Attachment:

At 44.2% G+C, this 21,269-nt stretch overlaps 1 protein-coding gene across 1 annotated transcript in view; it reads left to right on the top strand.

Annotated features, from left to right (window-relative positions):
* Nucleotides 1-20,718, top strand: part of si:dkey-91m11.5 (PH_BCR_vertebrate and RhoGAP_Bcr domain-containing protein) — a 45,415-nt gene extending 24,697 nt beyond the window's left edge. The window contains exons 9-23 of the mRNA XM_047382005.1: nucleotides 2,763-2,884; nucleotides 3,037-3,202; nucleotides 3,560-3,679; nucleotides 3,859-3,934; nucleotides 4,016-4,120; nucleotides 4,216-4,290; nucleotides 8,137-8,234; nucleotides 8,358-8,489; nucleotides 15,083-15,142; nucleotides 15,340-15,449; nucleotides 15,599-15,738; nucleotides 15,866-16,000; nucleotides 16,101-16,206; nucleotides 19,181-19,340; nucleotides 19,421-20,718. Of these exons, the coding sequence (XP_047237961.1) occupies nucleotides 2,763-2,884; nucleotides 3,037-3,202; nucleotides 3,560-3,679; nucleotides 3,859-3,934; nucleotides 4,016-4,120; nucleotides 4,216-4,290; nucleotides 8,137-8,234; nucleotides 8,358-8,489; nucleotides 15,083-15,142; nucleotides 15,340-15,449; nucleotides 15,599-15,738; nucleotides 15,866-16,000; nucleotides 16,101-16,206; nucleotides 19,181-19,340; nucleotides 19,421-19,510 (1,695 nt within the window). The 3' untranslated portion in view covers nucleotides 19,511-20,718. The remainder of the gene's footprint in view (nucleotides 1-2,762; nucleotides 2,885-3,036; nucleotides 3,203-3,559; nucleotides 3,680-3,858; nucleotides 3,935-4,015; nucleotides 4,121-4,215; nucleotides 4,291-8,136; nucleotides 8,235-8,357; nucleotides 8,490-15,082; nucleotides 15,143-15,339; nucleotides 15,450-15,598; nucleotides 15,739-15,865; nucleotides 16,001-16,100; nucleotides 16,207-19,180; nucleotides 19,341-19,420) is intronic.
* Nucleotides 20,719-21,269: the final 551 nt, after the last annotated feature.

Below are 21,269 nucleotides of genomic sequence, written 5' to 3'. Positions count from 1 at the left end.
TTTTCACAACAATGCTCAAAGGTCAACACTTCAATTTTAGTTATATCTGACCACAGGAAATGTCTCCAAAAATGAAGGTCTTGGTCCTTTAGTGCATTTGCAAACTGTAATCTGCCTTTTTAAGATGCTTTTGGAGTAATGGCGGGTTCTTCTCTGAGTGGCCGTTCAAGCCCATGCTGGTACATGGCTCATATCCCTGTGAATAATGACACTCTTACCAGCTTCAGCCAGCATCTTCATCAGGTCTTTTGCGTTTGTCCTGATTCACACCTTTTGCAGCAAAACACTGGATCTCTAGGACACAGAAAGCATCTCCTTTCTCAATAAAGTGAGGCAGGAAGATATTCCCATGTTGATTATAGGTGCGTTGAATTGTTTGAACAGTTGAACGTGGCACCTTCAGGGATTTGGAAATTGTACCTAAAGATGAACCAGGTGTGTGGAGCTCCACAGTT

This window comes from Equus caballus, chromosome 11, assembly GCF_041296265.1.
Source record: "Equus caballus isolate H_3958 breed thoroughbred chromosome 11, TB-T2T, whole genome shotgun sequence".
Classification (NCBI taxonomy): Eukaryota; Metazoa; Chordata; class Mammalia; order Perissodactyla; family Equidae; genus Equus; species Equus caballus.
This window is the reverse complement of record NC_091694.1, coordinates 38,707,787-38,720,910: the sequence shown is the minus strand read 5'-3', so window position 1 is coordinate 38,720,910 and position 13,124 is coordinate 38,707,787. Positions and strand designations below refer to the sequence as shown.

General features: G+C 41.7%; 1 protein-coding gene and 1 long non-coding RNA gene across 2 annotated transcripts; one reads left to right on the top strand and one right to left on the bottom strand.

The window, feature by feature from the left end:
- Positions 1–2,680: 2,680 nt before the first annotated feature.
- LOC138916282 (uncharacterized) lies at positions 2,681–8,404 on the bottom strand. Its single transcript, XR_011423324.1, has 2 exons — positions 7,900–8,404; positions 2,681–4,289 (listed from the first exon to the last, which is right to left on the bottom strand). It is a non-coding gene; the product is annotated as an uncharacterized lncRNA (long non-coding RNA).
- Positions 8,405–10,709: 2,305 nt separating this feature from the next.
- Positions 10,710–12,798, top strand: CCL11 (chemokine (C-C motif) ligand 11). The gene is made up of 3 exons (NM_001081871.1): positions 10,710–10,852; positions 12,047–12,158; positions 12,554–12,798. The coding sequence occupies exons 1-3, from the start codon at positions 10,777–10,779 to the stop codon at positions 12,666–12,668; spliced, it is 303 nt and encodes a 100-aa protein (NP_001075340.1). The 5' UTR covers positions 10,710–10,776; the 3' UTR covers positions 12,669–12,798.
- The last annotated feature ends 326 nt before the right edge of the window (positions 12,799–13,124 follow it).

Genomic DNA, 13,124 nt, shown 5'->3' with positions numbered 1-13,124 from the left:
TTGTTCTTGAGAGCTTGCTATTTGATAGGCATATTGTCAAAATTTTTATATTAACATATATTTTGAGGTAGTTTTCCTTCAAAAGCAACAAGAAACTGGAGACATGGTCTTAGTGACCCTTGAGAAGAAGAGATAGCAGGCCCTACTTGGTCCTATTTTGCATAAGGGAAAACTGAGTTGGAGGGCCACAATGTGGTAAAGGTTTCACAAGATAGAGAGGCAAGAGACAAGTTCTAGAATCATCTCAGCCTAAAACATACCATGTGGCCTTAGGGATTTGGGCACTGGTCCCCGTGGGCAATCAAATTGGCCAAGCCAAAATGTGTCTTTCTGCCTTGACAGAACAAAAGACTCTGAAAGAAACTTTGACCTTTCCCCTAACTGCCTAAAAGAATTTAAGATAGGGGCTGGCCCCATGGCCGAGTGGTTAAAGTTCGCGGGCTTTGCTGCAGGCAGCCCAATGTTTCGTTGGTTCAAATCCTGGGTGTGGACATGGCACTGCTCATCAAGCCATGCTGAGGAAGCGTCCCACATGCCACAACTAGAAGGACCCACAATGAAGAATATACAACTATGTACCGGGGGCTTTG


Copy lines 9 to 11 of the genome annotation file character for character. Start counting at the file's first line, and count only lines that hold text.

Classification (NCBI taxonomy): Eukaryota; Metazoa; Chordata; class Mammalia; order Perissodactyla; family Equidae; genus Equus; species Equus caballus.
This window is the reverse complement of record NC_091694.1, coordinates 38,707,787-38,720,910: the sequence shown is the minus strand read 5'-3', so window position 1 is coordinate 38,720,910 and position 13,124 is coordinate 38,707,787. Positions and strand designations below refer to the sequence as shown.

General features: G+C 41.7%; 1 protein-coding gene and 1 long non-coding RNA gene across 2 annotated transcripts; one reads left to right on the top strand and one right to left on the bottom strand.